The team of helpers are the Schunk apprentices Tom Ackermann, Erik Bender, Valentino Bonello, Mats Bormet, Silas Förster, Marvin Lemke, Joris Lotz and Nicklas Wagner, their instructors Jens Crombach and Florian Peter, as well as Mario Theiss, Jan-Simon Schmidt, Leon Schmidt and Claus Wagner.
"The people there don't know how to help themselves anymore. Some of them live in shell buildings, and there's no way to get ahead."
Valentino Bonello - Apprentice at Schunk
Impressions like these not only occupy the young trainee, but also the entire Schunk team of helpers, who were in the German Ahr Valley in April to help those affected by the flood disaster of 2021. In their luggage: electrical installation material worth 20,000 euros, tools and lots of motivation.
Help is decided by lot
Once they had arrived in the Ahr Valley, the team set off each morning from the youth hostel in Ahrweiler to visit victims who had at least a little bit of luck: they were drawn from the lottery pot. This is the only way for the volunteers in the region to organize who will get support from voluntary helping hands. "There are not many helpers left on site," says Mario Theiss. Together with Jan-Simon Schmidt and other Schunk helpers, Theiss has already been on two missions in the Ahr Valley. (⇒ Read also: Five men, six days of help)
The advantage: Theiss not only has experience on site, but as a part-time self-employed electrician, he also has the necessary tools. "People have no chance of getting tradesmen - the demand is far too great for that." No wonder, because the destruction in the Ahr Valley is still immense. "At one construction site, a family of five was living in the top floor of the house because the rest is not habitable," Jens Crombach recounts.
Relief that things are finally moving forward
The relief at the support from the young Schunk team was all the greater. "One woman hugged us tightly because she was so happy that things were finally moving forward," recalls Joris Lotz. On a total of five construction sites in Ahrweiler, Sinzig, Rech, the team of helpers has pulled new lines, laid cables, commissioned distribution boxes and connected meter cabinets. Now the walls can finally be plastered. "It's so bad that so much is still broken, even though the flood was two years ago," says Marvin Lemke. And Silas Förster adds, "The longer we were there, the more often I thought: we should have come much earlier."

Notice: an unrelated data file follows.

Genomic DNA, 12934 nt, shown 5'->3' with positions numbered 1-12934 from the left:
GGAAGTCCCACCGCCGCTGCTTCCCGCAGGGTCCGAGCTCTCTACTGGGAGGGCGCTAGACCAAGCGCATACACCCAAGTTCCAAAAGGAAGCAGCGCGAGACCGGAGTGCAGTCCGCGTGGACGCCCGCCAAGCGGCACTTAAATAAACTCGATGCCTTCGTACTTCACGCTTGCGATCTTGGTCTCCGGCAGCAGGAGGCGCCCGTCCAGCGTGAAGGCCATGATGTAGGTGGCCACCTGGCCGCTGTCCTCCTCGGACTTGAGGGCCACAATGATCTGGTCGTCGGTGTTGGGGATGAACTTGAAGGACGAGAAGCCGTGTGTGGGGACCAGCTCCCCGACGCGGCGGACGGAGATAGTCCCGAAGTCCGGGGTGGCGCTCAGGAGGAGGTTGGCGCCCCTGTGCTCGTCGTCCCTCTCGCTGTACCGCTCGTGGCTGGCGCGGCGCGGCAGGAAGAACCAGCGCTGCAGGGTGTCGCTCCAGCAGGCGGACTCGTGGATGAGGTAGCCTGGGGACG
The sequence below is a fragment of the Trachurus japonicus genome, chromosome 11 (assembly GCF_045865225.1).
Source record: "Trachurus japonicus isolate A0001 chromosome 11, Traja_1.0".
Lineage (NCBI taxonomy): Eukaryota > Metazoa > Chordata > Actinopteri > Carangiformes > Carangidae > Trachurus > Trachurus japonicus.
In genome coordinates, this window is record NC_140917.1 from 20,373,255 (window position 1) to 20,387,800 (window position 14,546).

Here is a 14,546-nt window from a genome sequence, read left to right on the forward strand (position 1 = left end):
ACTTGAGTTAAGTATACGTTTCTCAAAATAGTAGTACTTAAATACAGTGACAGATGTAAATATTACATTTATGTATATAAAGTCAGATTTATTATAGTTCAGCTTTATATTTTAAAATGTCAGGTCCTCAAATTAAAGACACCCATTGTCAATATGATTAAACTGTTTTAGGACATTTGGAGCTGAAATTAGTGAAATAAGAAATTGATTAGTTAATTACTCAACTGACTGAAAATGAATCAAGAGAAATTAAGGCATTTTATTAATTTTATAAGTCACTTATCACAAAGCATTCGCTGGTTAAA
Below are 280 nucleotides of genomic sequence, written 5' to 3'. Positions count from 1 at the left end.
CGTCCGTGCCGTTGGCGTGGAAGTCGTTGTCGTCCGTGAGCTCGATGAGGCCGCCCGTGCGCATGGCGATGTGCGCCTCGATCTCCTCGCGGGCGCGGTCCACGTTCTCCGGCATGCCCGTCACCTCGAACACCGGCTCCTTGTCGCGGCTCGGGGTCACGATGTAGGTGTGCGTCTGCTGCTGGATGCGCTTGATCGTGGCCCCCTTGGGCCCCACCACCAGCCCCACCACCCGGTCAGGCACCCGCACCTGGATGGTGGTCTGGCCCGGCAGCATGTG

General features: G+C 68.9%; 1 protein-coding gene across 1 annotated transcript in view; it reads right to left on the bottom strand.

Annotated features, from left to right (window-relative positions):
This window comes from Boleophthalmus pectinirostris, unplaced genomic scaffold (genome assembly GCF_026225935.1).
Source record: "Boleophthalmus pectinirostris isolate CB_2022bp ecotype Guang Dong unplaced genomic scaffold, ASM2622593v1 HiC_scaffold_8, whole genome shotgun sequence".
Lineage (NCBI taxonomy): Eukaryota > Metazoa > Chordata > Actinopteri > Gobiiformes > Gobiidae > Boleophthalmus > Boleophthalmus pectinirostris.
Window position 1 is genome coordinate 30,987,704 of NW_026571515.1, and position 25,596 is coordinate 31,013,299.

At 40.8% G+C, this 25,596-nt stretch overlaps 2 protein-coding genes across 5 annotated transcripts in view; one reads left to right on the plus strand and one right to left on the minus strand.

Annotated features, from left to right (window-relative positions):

"Without the boys, the project wouldn't have been able to run."
From the apprentice workshop "into the wild" - a huge challenge for the budding electricians and mechatronics engineers. "I was worried at first whether the boys would be able to keep it up," admits Theiss. "But I was proven wrong. To pull off five construction sites in five days - and that despite the fact that the trainees were doing electrical installations for the first time - is a huge achievement! That's only possible if nothing is too much for anyone and everyone pulls together." Trainer Crombach is also proud of the voluntary commitment of his protégés: "A great achievement - from the guys who pulled it off and from the team colleagues who organized the project."
And the commitment of Schunk's junior staff is clearly not yet exhausted: "It was great to be able to help people. Hopefully the project will continue so that we can go to the Ahr Valley again," says Lemke.